DEXA 2016 Keynote Talks
Johannes Kepler University (JKU) in Linz, Austria
"From Natural Language to Automated Reasoning"
Abstract: We outline the possible interaction between knowledge mining, natural language processing, sentiment analysis, data base systems, ontology technology, algorithm synthesis, and automated reasoning for enhancing the sophistication of web-based knowledge processing.
We focus, in particular, on the transition from parsed natural language texts to formal texts in the frame of logical systems and the potential impact of automating this transition on methods for finding hidden knowledge in big (or small) data and the automated composition of algorithms (cooperation plans for networks of application software).
Simple cooperation apps like IFTTT and the new version of SIRI demonstrate the power of (automatically) combining clusters of existing applications under the control of expressions of desires in natural language.
In the Theorema Working Group of the speaker quite powerful algorithm synthesis methods have been developed that can generate algorithms for relatively difficult mathematical problems. These methods are based on automated reasoning and start from formal problem specifications in the frame of predicate logic. We ask ourselves how the deep reasoning used in mathematical algorithm synthesis could be combined with recent advances in natural language processing for reaching a new level of intelligence in the communication between humans and the web for every-day and business applications.
The talk is expository and tries to draw a big picture of how we could and should proceed in this area but will also explain some technical details and demonstrate some surprising results in the formal reasoning aspect of the overall approach.
Short Bio: Prof. Bruno Buchberger is an international researcher, best known for his invention of the theory of Gröbner bases (established in his PhD thesis 1965) providing a general algorithmic method for solving fundamental problems in non-linear polynomial systems. His current main research topic is automated mathematical theory exploration (the "Theorema Project”) with application to the automation of invention and the derivation of hidden knowledge in big data. He led numerous research and industrial projects and was / is a consultant of the Austrian and Upper Austrian Government. For his contribution to the economic and technologic development of Austria, he was elected “Austrian of the Year” 2010 (by the Austrian newspaper Die Presse) and received numerous other Austrian awards.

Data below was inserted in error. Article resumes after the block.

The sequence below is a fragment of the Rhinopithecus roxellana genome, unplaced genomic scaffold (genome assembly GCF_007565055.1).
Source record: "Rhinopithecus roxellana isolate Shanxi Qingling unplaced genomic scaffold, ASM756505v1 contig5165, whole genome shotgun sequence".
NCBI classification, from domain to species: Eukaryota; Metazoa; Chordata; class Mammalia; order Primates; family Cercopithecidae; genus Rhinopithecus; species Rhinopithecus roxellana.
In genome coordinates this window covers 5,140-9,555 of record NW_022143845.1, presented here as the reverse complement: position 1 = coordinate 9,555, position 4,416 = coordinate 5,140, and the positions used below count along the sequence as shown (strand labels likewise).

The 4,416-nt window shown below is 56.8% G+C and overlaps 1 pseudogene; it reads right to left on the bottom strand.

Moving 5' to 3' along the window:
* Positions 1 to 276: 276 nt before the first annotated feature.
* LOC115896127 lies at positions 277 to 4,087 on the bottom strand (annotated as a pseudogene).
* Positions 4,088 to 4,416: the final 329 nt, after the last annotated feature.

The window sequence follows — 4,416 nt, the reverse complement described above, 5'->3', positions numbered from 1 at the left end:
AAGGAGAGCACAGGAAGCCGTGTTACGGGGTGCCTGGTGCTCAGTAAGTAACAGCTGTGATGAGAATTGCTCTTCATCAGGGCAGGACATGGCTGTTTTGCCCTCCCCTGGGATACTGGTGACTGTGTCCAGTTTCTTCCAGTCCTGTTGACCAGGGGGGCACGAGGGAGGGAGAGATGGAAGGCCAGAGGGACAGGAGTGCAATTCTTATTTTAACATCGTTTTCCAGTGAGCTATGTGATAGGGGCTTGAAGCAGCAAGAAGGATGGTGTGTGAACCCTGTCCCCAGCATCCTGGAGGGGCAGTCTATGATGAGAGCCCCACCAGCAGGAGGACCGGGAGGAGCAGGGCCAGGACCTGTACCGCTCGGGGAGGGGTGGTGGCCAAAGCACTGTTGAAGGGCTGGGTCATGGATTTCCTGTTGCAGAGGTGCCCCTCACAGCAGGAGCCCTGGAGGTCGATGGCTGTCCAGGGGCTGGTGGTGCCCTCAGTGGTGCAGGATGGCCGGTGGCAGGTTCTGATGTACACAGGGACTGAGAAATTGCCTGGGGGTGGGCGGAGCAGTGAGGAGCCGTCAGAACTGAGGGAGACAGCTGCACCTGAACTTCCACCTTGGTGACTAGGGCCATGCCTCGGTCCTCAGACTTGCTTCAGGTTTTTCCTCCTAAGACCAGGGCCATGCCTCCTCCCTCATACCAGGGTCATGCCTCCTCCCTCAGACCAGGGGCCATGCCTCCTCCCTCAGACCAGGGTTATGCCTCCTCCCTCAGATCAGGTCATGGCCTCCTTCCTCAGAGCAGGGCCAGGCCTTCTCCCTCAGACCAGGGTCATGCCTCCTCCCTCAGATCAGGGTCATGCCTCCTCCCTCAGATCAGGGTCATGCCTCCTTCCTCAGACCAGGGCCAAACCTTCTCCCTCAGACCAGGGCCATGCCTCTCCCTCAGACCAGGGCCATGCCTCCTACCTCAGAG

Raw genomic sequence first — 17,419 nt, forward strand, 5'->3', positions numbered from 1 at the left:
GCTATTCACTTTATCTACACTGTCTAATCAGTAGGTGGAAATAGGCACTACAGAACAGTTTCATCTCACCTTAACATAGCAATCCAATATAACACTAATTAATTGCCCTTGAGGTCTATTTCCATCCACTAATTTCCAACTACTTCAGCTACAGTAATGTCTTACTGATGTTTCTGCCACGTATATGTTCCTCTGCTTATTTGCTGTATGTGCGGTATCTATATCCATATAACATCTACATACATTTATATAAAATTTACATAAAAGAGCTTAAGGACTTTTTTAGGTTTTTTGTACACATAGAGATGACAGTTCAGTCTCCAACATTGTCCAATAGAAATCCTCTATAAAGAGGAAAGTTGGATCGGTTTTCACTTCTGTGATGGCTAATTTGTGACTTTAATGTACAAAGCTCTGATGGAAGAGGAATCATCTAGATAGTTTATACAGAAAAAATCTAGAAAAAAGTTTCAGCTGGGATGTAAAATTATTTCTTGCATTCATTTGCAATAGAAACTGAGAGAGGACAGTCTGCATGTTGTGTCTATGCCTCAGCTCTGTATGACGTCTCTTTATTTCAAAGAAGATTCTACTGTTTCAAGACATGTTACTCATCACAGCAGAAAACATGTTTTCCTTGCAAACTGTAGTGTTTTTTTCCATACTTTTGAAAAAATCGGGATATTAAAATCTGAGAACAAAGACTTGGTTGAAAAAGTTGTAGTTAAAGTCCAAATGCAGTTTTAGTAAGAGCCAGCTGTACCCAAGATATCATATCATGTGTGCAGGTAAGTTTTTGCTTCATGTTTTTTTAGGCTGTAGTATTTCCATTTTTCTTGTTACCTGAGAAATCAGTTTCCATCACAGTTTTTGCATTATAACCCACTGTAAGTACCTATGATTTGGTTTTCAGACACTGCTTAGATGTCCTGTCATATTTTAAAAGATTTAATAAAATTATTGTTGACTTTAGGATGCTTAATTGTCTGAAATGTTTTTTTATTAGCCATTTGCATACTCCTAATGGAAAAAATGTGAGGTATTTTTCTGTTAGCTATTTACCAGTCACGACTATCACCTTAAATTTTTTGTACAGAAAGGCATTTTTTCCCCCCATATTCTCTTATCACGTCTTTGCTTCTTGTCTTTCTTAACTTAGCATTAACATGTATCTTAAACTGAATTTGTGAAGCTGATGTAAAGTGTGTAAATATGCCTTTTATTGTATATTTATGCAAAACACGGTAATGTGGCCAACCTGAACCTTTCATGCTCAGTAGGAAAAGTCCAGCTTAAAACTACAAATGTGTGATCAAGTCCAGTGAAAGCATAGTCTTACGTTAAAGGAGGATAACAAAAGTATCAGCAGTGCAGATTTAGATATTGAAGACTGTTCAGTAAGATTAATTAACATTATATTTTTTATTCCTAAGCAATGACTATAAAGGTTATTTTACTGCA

Torben Bach Pedersen
Aalborg University, Denmark
"Managing Big Multidimensional Data A Journey From Acquisition to Prescriptive Analytics"
Abstract: More and more data is being collected from a variety of new sources such as sensors, smart devices, social media, crowd-sourcing, and (Linked) Open Data. Such data is large, fast, and often complex. There is a universal wish perform multidimensional OLAP-style analytics on such data, i.e., to turn it into "Big Multidimensional Data". The keynote will look at challenges and solutions in managing Big Multidimensional data. This is a multi-stage journey from its initial acquisition, over cleansing and transformation, to (distributed) storage, indexing, and query processing, further on to building (predictive) models over it, and ultimately performing prescriptive analytics that couples analytics with optimization to suggest optimal actions. A number of case studies from advanced application domains such as Smart Energy, Smart Transport, and Smart Logistics will be used for illustration.